Get to know Ministry of Supply, a downtown Boston-based menswear line that combines GQ style, NASA-level state-of-the-art technology, and the entrepreneurial spirit of the entire Zuckerberg generation.


Launched in 2011 by a tight team of MIT alums, the company brings advanced engineering concepts into the world of men’s fashion, designing professional clothing for the active and style-conscious guy.  Yes, the dress shirts, slacks, socks and tees are crisp and dapper.  But thanks to awesomely innovative scientific research, they also boast groundbreaking proprietary fabrics and insane design technologies that allow the garments to adapt to the demands of an active body in an urban environment. 


It’s really about understanding how the body works,” explains Ministry of Supply co-founder Kit Hickey. “We want to bring what we learn in the lab to the best clothing manufacturers in the world.”


The results are James Bond-esque stuff.  Take Ministry of Supply’s crisp Apollo dress shirt.  It isn’t just named for the Greek sun god because the sleek, modern fit shows off your chiseled chest — though that doesn’t hurt.  The shirt was actually developed using thermal analysis that maps how and where human body heat forms.  (You know in movies, when the SWAT team finds the villain hiding in the woods using a thermal imaging camera? It’s that kind of wizardry.) The Apollo is also made using the same material developed by NASA for space suits.  On moonwalks, that material regulates body temperature in extreme, possibly life-threatening conditions.  But when you’re cycling to the office through Downtown Crossing on a sultry summer day, it regulates body temperature so that you avoid overheating and sweating through your shirt.  (Which could also be life threatening, if you walk into a 9 AM client meeting with pit stains the size of a kiddy pool.) The shirt even stores your body heat, and releases it back to you when you reach the air-conditioned office.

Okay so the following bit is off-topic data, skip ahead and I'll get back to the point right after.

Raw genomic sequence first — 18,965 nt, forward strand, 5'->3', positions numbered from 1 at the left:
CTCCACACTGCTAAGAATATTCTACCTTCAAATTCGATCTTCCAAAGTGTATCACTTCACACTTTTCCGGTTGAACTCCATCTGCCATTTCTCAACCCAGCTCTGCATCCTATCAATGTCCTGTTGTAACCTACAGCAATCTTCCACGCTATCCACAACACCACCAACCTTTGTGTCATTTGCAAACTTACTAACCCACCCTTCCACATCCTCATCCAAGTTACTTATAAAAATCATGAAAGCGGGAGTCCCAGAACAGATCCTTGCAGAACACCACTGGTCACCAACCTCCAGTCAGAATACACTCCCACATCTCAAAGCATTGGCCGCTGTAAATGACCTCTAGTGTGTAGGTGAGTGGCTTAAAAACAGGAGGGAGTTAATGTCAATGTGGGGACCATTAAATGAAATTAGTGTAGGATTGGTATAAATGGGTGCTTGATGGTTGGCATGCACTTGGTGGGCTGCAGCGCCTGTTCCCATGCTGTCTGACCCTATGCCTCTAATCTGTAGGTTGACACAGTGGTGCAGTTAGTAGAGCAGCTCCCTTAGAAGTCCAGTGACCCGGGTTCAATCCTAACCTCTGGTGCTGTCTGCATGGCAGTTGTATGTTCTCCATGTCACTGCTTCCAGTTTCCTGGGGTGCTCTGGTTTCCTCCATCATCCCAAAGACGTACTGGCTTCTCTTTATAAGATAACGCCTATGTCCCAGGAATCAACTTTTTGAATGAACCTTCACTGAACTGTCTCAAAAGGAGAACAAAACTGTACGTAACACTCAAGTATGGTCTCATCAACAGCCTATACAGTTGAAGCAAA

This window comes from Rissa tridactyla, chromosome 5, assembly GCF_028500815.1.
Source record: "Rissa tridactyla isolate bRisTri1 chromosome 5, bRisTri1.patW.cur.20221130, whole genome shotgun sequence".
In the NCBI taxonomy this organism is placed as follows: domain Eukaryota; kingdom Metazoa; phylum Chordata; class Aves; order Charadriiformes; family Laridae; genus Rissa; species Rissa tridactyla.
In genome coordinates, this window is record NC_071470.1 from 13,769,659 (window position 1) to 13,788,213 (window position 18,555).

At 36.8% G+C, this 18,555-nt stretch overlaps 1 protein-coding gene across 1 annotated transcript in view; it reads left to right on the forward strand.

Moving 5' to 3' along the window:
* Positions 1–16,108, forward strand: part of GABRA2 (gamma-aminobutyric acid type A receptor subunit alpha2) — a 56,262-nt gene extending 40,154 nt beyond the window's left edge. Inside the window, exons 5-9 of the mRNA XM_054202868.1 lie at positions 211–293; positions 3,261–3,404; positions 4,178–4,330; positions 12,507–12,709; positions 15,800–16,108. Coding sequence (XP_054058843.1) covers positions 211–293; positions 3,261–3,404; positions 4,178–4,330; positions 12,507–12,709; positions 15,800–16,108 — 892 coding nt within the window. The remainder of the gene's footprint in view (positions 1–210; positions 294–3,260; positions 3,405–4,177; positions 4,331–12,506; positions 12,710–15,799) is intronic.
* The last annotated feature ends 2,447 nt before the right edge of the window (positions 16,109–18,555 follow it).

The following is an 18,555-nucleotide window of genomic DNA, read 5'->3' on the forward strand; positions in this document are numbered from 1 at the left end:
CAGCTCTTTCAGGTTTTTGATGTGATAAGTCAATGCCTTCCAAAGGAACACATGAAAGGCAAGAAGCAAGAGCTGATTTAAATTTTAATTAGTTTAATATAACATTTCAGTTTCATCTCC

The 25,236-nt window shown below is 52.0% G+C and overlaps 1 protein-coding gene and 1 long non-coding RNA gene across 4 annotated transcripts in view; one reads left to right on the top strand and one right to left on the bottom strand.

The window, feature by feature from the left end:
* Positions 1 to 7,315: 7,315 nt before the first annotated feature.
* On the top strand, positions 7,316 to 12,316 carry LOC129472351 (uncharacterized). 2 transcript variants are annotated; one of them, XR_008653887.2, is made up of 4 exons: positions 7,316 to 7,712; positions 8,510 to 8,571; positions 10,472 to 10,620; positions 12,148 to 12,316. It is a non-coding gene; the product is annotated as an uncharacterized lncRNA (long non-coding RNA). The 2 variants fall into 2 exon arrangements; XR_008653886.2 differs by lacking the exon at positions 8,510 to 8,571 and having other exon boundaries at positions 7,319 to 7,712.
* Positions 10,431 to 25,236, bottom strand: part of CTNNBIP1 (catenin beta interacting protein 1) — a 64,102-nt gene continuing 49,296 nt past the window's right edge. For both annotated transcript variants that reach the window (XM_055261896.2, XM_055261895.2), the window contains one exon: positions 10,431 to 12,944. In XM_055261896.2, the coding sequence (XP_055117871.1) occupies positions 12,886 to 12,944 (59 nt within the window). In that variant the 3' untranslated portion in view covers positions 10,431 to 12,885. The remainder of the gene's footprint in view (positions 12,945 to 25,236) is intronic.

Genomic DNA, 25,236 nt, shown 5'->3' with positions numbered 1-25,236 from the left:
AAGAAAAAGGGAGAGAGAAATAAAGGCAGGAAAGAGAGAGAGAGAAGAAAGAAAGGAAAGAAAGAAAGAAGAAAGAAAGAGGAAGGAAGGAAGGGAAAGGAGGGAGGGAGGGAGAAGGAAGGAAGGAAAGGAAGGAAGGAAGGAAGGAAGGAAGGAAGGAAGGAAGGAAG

There are many more space age style elements.  The ventilation qualities of Ministry’s Aero Slacks were inspired by jet airflow, and certain shirts have nearly invisible, laser-cut ventilation holes near those parts of the body that generate the most heat. Some garments have silver yarns threaded throughout collars and cuffs, which are naturally antimicrobial. (Read: Natural deodorizers.) Ministry’s proprietary “Javafresh” fabric is made with recycled coffee grounds, another odor eater.  The list goes on, and it’s only going to get longer. 


Ministry has come a long way since launching with the help of a Kickstarter campaign that raised over $400,000 — at the time, the highest amount ever garnered for a Kickstarter fashion project. They earned their sea legs with the help of MassChallenge, which bills itself as the world’s largest accelerator project. (Yes, it’s in Boston – not Silicon Valley.) And most recently, the company raised a seed round of $1.1 million in funding in September. 


With this growth comes a new way for guys to check out their threads: a new temporary storefront at 299 Newbury Street, arguably Boston’s main high-end fashion strip.  Ministry will continue to have a small office and showroom downtown, often used to host hacks and networking nights with other local startups.  But the Newbury Street store gives customers a consistent place to find Ministry apparel throughout the summer.  And the space will also include areas that demonstrate to visitors how the apparel’s technology works.  “We want to democratize the technology,” explains co-founder Aman Advani.  “We don’t want to just splash people with jargon like ‘moisture wicking’ and ‘permeable membrane.’  They sound like buzzwords.  We spend a lot of time developing our materials, technologies and manufacturing methods, and we want to really break down for people how it works.” 


Allow us: Style. Smarts. Sweet.


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